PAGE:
Will the cult of J. Dilla's vision ever cool out?
By Gabe Meline
Most musician's deaths are big before they are small. When Michael Jackson died last year, you'd think the entire earth had been hit by an 8.3 quake on the Richter scale before settling down. Now, he's a prerecorded hologram at the Grammys, a translucent reminder of fame's fade. But when hip-hop producer James Yancey, aka J. Dilla, died of a rare blood disease in 2004, the effect reversed. Hip-hop blogs mourned and Pitchfork gave Dilla a news item, but that was about it. Little could anyone have predicted the great ascension of the skinny little Detroit beat maker to hip-hop giant in a seemingly never-ending posthumous reassessment of his pioneering work.
"I think that people are all of a sudden realizing his past body of work," says local producer Jason the Argonaut, "and all that he's done, and how much of a loss it is, really." He and three other DJs—BigJohnStudd, Capsize and J-Riggs—host a tribute to the late producer this Saturday in Sebastopol, a microcosm of nationwide honors that've transformed Dilla into the John Coltrane of the indie hip-hop scene.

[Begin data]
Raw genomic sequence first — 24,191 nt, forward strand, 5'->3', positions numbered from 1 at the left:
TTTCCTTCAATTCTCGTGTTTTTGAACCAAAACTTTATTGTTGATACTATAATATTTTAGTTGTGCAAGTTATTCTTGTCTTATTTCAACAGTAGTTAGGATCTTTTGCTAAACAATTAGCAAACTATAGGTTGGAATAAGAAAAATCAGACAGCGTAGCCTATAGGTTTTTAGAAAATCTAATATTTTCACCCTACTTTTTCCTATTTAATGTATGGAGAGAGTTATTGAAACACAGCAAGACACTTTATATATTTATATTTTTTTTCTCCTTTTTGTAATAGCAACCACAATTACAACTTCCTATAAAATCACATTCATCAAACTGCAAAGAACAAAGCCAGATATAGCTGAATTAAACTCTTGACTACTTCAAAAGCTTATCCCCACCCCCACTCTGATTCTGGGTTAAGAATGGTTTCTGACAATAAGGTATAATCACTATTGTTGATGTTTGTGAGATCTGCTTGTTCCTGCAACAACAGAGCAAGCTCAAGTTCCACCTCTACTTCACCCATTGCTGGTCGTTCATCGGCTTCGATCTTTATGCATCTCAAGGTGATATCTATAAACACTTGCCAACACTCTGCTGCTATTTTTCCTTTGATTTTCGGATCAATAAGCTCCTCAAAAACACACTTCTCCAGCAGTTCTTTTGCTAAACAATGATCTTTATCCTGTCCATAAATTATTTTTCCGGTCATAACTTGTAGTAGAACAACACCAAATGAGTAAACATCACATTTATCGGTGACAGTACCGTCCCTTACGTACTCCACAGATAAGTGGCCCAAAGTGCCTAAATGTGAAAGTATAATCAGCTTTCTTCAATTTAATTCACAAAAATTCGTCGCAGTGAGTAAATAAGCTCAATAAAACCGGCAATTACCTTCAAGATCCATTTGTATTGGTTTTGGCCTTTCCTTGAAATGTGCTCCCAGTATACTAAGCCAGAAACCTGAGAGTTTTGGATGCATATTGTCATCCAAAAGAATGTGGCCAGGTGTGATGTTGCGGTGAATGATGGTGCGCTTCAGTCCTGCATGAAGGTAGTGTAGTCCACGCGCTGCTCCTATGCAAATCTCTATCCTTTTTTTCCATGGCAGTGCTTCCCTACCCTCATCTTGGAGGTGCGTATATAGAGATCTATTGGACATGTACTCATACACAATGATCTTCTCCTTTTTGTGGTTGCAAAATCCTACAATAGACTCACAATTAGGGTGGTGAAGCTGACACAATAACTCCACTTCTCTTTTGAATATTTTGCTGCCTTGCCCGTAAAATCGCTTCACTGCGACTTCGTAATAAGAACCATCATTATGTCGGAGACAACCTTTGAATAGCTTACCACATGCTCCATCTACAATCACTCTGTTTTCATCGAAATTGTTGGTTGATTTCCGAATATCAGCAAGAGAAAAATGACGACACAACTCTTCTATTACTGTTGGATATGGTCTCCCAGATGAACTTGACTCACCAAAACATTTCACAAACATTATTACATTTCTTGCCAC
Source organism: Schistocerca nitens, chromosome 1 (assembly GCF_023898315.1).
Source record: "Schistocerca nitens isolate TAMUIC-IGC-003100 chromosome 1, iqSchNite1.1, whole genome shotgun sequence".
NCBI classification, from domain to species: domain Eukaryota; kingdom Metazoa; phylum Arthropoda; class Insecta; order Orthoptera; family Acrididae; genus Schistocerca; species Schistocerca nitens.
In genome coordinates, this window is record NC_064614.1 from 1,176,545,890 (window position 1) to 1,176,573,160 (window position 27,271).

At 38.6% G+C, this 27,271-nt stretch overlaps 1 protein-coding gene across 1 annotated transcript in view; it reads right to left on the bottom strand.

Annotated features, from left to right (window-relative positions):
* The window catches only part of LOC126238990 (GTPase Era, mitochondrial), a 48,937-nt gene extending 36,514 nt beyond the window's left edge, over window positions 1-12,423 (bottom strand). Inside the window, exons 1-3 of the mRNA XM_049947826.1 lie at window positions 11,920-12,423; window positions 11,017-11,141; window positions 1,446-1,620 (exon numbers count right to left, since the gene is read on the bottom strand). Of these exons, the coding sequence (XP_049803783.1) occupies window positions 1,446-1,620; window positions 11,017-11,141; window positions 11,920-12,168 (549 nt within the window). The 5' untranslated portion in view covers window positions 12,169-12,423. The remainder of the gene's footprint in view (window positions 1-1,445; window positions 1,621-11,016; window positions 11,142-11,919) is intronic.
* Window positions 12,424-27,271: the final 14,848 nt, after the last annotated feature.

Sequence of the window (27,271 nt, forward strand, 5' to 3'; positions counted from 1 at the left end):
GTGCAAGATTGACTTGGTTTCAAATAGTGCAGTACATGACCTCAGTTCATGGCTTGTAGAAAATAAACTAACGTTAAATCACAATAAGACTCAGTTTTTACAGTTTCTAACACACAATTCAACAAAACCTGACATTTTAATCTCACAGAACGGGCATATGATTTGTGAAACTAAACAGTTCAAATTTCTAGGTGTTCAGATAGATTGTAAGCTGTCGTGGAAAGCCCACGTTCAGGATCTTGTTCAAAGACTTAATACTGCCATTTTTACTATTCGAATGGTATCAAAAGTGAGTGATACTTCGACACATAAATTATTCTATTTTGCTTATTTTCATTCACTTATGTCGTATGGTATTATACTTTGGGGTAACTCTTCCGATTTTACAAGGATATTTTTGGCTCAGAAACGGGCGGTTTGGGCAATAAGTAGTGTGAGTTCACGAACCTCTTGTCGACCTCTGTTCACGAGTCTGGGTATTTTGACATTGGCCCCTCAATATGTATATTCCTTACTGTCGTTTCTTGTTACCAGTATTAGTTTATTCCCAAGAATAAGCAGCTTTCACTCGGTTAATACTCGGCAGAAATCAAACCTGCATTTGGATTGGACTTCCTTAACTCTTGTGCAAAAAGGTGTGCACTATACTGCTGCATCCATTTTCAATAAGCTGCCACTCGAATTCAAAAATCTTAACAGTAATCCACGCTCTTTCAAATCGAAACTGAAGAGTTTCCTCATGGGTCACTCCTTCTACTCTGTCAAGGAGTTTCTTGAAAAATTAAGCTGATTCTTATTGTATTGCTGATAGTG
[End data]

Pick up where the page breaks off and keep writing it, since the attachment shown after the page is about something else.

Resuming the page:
The Pharcyde's Labcabincalifornia. Q-Tip's Amplified. Common's Like Water for Chocolate. A Tribe Called Quest's Beats, Rhymes and Life. These were all sternly divisive albums upon their release, and all Dilla productions. That the hip-hop world eventually came around to their aesthetic was a redemption Dilla got to see in his lifetime, as reigning trends in production favored a more complex, smoothed-out shift.
First-time Dilla listeners are usually thrown off by his beats—the snare drum, in particular, is generally a skosh off-beat, and the bass drum pattern rarely repeats. "What they are, they're really deep kicks that aren't necessarily on a 4/4 rhythm," Jason says. "They might be on a 4/3, a different time signature that isn't standard in your normal boom-crack, boom-crack. And they were also, like, really dumpy. They really hit hard, but they were over smooth, jazzy beats."
Since many Dilla productions were recorded under umbrella groups or pseudonyms—the Ummah, the Soulquarians—the extent of his catalogue is still trickling out, often for use by Mos Def, Q-Tip or Jay Electronica. And Dilla's unreleased material is a Wonka factory that beatheads dream about and current producers incessantly try to mimic. "It's funny," Jason says, "'cause are you carrying the J. Dilla torch, or are you just bitin' the shit? Everybody's got their J. Dilla beat they make now. I battle with it. Just 'cause you make a beat that sounds like J. Dilla doesn't mean you're carrying on his legacy."
Good Hip-Hop presents the Tribute to J. Dilla, with Dilla productions spun all night long, on Saturday, Feb. 27, at Jasper O'Farrell's, 6957 Sebastopol Ave., Sebastopol. 10pm. $5. 707.829.2062.
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